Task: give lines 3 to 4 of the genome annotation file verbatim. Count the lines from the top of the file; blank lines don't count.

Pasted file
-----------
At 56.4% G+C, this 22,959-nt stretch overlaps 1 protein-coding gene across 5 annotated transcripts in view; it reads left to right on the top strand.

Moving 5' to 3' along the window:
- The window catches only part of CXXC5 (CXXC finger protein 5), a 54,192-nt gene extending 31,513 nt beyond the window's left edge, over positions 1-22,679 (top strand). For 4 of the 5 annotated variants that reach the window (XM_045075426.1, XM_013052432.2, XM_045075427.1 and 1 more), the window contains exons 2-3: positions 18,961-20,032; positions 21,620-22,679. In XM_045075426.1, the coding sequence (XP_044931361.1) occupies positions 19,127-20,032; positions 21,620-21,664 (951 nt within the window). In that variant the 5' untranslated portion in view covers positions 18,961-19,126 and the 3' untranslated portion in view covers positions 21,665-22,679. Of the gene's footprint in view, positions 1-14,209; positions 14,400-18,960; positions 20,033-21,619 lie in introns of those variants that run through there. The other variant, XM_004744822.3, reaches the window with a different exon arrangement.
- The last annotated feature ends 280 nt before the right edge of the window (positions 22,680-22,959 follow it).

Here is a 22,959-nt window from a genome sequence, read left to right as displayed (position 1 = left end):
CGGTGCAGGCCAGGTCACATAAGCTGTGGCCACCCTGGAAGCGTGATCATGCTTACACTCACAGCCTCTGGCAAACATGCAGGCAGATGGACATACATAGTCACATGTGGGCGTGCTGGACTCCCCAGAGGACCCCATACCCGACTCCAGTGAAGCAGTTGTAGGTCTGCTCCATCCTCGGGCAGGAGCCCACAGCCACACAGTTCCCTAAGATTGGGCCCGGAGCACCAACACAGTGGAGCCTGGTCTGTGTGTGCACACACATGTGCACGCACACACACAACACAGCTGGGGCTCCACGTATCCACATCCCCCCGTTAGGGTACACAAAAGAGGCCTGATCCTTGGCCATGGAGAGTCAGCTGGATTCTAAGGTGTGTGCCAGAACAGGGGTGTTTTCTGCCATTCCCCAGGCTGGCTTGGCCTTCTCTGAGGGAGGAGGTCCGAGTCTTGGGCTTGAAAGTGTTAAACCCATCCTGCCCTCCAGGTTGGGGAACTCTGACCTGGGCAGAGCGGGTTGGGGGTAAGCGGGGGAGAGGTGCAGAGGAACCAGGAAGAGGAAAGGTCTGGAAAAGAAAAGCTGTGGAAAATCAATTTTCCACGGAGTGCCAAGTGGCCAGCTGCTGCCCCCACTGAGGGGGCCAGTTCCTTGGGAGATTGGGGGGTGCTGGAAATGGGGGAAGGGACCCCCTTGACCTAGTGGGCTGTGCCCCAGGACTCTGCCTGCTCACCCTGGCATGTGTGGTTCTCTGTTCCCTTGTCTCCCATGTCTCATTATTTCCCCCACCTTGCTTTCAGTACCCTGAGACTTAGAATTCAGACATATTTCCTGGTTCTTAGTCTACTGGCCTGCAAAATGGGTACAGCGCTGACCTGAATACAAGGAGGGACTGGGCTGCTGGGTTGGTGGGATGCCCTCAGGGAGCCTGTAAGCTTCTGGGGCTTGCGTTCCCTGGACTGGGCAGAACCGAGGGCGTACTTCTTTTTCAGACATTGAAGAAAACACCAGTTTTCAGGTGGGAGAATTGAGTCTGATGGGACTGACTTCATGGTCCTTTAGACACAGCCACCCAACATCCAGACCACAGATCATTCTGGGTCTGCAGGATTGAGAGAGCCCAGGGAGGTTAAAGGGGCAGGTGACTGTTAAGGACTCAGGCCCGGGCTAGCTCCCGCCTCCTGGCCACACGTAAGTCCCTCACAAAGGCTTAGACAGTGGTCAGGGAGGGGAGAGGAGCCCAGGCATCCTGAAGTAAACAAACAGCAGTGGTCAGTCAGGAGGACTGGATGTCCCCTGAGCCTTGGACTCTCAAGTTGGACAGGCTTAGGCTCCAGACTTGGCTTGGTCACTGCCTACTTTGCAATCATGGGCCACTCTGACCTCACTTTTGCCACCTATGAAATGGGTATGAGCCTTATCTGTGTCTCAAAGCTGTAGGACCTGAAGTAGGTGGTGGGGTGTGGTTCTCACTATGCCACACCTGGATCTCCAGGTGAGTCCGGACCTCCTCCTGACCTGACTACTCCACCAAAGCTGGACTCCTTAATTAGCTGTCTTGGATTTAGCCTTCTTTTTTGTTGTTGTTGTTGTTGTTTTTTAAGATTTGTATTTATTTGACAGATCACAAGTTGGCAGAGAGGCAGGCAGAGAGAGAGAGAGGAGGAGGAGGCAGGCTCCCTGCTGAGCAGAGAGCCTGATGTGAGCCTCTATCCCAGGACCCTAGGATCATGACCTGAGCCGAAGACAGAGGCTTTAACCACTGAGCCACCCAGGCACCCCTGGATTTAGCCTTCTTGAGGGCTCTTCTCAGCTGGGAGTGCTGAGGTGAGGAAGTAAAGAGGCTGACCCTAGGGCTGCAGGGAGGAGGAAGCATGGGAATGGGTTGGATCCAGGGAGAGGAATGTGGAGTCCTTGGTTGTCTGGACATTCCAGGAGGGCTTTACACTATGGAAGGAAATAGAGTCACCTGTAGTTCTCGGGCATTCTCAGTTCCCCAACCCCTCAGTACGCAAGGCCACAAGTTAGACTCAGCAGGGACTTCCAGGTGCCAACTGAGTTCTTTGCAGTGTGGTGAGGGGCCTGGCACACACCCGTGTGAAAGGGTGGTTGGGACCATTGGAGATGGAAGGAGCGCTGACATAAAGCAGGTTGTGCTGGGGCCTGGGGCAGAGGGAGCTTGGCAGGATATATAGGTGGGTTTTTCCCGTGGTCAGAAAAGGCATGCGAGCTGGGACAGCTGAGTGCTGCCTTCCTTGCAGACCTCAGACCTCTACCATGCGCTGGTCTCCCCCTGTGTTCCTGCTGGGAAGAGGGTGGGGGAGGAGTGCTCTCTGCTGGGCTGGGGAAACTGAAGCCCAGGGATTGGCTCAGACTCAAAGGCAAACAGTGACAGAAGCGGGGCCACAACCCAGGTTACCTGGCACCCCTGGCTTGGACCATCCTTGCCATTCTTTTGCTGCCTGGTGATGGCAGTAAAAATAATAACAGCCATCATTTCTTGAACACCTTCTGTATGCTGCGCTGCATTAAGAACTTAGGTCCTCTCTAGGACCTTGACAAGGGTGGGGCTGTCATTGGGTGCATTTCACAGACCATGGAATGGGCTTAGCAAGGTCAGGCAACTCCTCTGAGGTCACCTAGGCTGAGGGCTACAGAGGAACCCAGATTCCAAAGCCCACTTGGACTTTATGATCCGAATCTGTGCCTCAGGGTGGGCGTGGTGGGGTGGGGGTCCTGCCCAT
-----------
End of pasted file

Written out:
- The window catches only part of CXXC5 (CXXC finger protein 5), a 54,192-nt gene extending 31,513 nt beyond the window's left edge, over positions 1-22,679 (top strand). For 4 of the 5 annotated variants that reach the window (XM_045075426.1, XM_013052432.2, XM_045075427.1 and 1 more), the window contains exons 2-3: positions 18,961-20,032; positions 21,620-22,679. In XM_045075426.1, the coding sequence (XP_044931361.1) occupies positions 19,127-20,032; positions 21,620-21,664 (951 nt within the window). In that variant the 5' untranslated portion in view covers positions 18,961-19,126 and the 3' untranslated portion in view covers positions 21,665-22,679. Of the gene's footprint in view, positions 1-14,209; positions 14,400-18,960; positions 20,033-21,619 lie in introns of those variants that run through there. The other variant, XM_004744822.3, reaches the window with a different exon arrangement.
- The last annotated feature ends 280 nt before the right edge of the window (positions 22,680-22,959 follow it).